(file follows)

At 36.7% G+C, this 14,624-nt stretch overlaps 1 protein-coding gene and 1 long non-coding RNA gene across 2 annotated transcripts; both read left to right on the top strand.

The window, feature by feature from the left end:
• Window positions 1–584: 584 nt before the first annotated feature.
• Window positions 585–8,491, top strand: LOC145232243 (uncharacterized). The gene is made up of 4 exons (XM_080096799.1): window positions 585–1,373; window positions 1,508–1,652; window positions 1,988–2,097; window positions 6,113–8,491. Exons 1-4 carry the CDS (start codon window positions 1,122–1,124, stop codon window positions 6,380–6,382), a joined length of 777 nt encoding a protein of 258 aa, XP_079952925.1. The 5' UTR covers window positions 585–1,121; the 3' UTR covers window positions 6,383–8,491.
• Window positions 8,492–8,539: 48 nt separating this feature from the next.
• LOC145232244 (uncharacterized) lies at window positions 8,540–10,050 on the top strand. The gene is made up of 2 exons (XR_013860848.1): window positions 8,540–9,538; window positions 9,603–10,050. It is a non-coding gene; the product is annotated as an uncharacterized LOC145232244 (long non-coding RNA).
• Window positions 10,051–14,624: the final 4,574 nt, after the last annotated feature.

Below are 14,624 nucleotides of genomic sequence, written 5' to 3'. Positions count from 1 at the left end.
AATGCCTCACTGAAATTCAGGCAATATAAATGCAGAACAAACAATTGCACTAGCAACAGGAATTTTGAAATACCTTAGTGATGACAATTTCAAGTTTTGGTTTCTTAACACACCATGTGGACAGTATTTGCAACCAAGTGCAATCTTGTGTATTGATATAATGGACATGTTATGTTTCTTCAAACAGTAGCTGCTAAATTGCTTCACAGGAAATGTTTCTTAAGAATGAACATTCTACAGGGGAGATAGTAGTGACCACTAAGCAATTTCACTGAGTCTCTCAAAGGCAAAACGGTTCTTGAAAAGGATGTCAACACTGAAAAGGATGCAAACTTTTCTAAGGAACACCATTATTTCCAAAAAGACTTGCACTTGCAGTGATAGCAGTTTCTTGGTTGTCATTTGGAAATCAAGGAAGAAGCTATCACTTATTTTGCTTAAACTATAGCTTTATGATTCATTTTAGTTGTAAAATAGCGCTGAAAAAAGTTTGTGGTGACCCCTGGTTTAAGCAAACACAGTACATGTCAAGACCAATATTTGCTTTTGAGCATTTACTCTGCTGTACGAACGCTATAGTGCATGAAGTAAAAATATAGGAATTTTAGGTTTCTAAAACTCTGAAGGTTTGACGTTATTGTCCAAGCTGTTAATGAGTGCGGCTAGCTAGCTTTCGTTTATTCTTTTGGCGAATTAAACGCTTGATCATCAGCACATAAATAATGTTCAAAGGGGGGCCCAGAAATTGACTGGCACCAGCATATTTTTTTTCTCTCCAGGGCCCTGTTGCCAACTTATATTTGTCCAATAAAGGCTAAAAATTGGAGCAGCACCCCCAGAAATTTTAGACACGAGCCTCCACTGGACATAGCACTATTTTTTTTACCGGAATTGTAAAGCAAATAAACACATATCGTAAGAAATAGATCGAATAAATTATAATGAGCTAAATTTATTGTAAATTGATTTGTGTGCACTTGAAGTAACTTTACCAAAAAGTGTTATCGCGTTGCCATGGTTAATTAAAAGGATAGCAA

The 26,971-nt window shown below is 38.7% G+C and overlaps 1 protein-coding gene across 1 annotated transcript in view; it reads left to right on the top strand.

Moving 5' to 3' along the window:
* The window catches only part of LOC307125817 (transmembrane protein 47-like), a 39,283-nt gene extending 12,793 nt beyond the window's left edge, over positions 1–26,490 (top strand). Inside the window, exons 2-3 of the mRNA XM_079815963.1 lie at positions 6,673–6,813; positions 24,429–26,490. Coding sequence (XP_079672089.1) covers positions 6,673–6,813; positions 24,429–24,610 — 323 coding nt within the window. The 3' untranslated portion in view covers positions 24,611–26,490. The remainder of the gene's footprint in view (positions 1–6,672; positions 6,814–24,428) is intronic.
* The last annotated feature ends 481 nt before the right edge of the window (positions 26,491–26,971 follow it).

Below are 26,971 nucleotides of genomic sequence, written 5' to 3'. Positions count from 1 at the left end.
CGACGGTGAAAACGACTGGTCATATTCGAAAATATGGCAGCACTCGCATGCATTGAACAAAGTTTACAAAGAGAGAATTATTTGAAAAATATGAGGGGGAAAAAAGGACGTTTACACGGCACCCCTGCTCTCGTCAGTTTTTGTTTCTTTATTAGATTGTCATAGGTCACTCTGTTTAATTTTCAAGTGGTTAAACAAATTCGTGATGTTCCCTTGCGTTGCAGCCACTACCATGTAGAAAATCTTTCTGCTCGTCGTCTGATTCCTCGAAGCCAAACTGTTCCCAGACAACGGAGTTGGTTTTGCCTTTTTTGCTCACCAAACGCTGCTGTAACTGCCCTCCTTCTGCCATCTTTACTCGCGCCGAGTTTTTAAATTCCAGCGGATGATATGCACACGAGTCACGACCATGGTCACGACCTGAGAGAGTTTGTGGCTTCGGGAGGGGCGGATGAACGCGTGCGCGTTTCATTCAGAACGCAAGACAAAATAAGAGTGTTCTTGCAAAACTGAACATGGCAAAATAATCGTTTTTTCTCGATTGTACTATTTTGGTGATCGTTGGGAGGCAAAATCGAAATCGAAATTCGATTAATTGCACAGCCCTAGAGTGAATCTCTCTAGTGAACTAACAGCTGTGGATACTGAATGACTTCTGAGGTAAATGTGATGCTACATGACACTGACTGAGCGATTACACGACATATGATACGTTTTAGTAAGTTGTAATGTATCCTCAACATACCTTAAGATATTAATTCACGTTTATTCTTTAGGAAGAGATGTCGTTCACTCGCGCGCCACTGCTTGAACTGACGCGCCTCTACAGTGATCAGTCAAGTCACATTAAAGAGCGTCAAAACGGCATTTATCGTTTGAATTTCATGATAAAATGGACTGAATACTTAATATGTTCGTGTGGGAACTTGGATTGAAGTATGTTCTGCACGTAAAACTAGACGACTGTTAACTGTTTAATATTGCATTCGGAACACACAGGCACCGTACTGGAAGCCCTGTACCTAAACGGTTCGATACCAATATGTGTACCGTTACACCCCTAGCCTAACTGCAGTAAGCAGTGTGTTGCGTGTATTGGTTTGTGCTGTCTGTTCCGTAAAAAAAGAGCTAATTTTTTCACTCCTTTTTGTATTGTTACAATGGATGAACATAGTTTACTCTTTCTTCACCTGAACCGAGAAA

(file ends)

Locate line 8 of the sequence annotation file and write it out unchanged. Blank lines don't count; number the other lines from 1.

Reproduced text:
Below are 14,624 nucleotides of genomic sequence, written 5' to 3'. Positions count from 1 at the left end.